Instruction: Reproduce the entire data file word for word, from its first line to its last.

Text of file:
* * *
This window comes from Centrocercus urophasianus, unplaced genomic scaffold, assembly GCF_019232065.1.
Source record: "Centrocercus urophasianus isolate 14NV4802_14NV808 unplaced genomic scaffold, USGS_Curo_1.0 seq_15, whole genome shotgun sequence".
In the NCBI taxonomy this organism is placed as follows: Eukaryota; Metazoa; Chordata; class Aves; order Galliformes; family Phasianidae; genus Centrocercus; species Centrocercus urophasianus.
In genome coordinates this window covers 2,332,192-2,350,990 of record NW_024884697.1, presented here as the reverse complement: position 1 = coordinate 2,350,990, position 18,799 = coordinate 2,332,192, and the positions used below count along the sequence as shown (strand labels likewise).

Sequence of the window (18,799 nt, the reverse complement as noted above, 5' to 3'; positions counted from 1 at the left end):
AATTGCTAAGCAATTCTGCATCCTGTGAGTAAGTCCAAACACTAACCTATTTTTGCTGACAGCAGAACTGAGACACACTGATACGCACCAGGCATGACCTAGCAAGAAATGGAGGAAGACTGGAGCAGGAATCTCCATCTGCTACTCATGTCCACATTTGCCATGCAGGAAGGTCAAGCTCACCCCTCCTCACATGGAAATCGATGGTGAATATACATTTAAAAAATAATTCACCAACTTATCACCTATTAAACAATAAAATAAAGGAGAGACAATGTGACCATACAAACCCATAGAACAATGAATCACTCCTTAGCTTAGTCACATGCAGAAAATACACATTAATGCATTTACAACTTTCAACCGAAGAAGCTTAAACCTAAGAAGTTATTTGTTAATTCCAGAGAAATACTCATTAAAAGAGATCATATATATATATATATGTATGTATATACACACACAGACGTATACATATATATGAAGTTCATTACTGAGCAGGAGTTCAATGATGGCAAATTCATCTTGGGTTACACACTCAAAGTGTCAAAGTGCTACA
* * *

This window comes from Centrocercus urophasianus, unplaced genomic scaffold, assembly GCF_019232065.1.
Source record: "Centrocercus urophasianus isolate 14NV4802_14NV808 unplaced genomic scaffold, USGS_Curo_1.0 seq_15, whole genome shotgun sequence".
In the NCBI taxonomy this organism is placed as follows: Eukaryota; Metazoa; Chordata; class Aves; order Galliformes; family Phasianidae; genus Centrocercus; species Centrocercus urophasianus.
In genome coordinates this window covers 2,332,192-2,350,990 of record NW_024884697.1, presented here as the reverse complement: position 1 = coordinate 2,350,990, position 18,799 = coordinate 2,332,192, and the positions used below count along the sequence as shown (strand labels likewise).

Sequence of the window (18,799 nt, the reverse complement as noted above, 5' to 3'; positions counted from 1 at the left end):
AATTGCTAAGCAATTCTGCATCCTGTGAGTAAGTCCAAACACTAACCTATTTTTGCTGACAGCAGAACTGAGACACACTGATACGCACCAGGCATGACCTAGCAAGAAATGGAGGAAGACTGGAGCAGGAATCTCCATCTGCTACTCATGTCCACATTTGCCATGCAGGAAGGTCAAGCTCACCCCTCCTCACATGGAAATCGATGGTGAATATACATTTAAAAAATAATTCACCAACTTATCACCTATTAAACAATAAAATAAAGGAGAGACAATGTGACCATACAAACCCATAGAACAATGAATCACTCCTTAGCTTAGTCACATGCAGAAAATACACATTAATGCATTTACAACTTTCAACCGAAGAAGCTTAAACCTAAGAAGTTATTTGTTAATTCCAGAGAAATACTCATTAAAAGAGATCATATATATATATATATGTATGTATATACACACACAGACGTATACATATATATGAAGTTCATTACTGAGCAGGAGTTCAATGATGGCAAATTCATCTTGGGTTACACACTCAAAGTGTCAAAGTGCTACA